Taking your characters from the mundane to the magical – advice for writing fantasy
I’ll be writing about the video Taking your characters from the mundane to the magical. Writing hack – how to write a fantasy book from the Writing Advice series I’m doing on YouTube with Jonathan McKinney.
Taking your characters from the mundane to the magical, a technique used in most fantasy stories, when you take your character from their normal life in their ordinary world that they’re familiar with, and into a magical world that’s new.
The CS Lewis book “The Lion, The Witch, And The Wardrobe” is a perfect example of this story structure being used, as the wardrobe is a literal door that the characters pass through to transition between states. At the start of the story, Susan, Lucy, Peter and Edward are living in the big old house in the English countryside, when they discover the magical wardrobe. When they enter the wardrobe, they transition from that mundane world, and into the magical world of Narnia.
The journey from the mundane to the magical can be represented in many different ways. In Alice In Wonderland, Lewis Carroll used a rabbit hole. In Harry Potter, JK Rowling used the train to Hogwarts.
It’s important to remember that the mundane world you start in is mundane to the character, not the audience. For instance, in Star Wars, Luke Skywalker starts on his home planet of Tatooine, which seems fantastical to the audience because it’s an alien planet, but it’s his version of Earth. He then journeys into the magical when he goes into space and learns to use The Force.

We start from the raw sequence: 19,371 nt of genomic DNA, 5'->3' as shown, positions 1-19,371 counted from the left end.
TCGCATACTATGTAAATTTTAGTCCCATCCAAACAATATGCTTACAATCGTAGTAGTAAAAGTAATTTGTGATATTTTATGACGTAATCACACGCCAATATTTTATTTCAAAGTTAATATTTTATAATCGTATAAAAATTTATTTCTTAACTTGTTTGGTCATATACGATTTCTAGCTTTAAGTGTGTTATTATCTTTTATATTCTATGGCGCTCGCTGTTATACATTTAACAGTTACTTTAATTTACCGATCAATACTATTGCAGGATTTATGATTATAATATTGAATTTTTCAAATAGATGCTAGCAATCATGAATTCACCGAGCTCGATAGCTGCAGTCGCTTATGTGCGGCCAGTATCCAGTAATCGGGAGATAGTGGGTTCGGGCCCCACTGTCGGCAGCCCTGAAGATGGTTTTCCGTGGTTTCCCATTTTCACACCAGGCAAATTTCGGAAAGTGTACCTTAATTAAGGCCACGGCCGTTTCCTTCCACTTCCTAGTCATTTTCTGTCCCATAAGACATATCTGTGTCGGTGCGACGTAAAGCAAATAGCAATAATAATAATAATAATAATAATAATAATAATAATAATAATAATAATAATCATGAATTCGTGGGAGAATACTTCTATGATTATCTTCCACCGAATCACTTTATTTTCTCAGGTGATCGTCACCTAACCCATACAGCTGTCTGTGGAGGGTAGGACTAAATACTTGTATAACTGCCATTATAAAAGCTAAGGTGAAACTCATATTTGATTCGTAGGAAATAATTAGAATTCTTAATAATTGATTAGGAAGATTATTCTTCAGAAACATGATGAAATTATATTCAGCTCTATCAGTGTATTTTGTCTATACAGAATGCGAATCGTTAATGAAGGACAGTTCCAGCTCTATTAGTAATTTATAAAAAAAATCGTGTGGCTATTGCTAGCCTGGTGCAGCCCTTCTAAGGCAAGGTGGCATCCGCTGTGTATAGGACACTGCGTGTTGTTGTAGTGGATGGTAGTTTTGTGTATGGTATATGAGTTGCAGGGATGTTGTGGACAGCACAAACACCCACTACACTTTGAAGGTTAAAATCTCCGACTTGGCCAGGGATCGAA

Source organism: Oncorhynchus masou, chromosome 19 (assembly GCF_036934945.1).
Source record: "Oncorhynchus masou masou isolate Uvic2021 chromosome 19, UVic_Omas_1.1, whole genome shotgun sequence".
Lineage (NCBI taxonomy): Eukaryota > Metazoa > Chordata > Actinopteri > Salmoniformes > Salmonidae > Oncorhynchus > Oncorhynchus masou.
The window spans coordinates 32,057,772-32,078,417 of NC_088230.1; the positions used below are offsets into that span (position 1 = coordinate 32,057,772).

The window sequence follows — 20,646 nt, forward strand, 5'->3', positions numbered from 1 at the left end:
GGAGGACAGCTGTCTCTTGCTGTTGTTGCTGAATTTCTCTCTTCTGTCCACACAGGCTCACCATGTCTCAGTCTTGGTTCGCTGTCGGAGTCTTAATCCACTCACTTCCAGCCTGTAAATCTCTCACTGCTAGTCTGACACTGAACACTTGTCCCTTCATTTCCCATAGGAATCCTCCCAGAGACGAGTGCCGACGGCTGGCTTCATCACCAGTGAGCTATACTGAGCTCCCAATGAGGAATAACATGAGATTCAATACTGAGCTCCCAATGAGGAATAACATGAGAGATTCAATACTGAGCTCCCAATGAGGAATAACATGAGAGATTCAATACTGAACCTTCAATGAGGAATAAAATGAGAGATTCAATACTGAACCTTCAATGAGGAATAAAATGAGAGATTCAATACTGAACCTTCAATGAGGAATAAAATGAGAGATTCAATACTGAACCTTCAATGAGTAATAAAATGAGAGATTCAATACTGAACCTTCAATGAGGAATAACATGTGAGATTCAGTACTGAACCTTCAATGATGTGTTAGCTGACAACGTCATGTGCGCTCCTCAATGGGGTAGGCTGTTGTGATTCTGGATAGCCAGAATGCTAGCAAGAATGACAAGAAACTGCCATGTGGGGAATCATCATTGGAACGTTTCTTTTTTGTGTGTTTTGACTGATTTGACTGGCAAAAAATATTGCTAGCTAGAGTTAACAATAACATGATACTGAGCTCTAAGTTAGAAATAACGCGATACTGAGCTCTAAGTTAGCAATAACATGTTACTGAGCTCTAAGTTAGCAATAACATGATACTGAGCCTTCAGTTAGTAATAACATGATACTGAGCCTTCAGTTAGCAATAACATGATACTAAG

You then follow you character on their journey through the magical world and discover the rules of that world with them, be it The Force, or magic, or the strange creatures etc.
The mundane to the magical is a really beautiful device to use because doorways are a metaphor for transition, which is why The Lion, The Witch, And The Wardrobe is such a perfect example because of the literal use of a door. The barrier is there, it prevents you reaching the magical world, then when you open the door you cross that threshold. And opening the door can come in many forms, such as Neo taking the red pill in The Matrix which opens his metaphorical door.
It’s a good idea to give the character you take from the mundane to the magical a yearning for more. It makes it a stronger story and gives the audience something to emotionally connect to because they’re getting something they want by discovering this world beyond what they know.
You can find more writing advice on our YouTube channel where we’ll be releasing a piece of writing advice every day to help you become a better and more confident writer. If you have any writing questions, comment below and we will try to do a video for every question we get!